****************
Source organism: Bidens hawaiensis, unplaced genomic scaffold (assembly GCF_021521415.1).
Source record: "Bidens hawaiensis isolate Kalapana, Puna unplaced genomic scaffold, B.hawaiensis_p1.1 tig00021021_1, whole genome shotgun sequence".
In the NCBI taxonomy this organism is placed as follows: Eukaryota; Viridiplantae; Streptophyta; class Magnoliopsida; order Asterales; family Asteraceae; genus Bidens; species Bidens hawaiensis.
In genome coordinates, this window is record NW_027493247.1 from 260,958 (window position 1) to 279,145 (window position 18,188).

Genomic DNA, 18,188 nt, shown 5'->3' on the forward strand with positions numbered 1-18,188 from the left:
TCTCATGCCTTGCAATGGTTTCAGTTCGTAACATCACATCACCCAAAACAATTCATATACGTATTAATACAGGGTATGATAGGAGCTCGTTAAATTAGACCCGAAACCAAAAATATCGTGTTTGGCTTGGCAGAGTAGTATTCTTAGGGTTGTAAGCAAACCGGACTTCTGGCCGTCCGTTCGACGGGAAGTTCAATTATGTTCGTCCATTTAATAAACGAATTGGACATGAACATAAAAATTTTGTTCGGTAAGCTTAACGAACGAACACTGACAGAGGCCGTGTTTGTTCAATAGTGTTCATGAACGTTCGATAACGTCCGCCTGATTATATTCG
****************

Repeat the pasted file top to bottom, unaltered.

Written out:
Source organism: Bidens hawaiensis, unplaced genomic scaffold (assembly GCF_021521415.1).
Source record: "Bidens hawaiensis isolate Kalapana, Puna unplaced genomic scaffold, B.hawaiensis_p1.1 tig00021021_1, whole genome shotgun sequence".
In the NCBI taxonomy this organism is placed as follows: Eukaryota; Viridiplantae; Streptophyta; class Magnoliopsida; order Asterales; family Asteraceae; genus Bidens; species Bidens hawaiensis.
In genome coordinates, this window is record NW_027493247.1 from 260,958 (window position 1) to 279,145 (window position 18,188).

Genomic DNA, 18,188 nt, shown 5'->3' on the forward strand with positions numbered 1-18,188 from the left:
TCTCATGCCTTGCAATGGTTTCAGTTCGTAACATCACATCACCCAAAACAATTCATATACGTATTAATACAGGGTATGATAGGAGCTCGTTAAATTAGACCCGAAACCAAAAATATCGTGTTTGGCTTGGCAGAGTAGTATTCTTAGGGTTGTAAGCAAACCGGACTTCTGGCCGTCCGTTCGACGGGAAGTTCAATTATGTTCGTCCATTTAATAAACGAATTGGACATGAACATAAAAATTTTGTTCGGTAAGCTTAACGAACGAACACTGACAGAGGCCGTGTTTGTTCAATAGTGTTCATGAACGTTCGATAACGTCCGCCTGATTATATTCG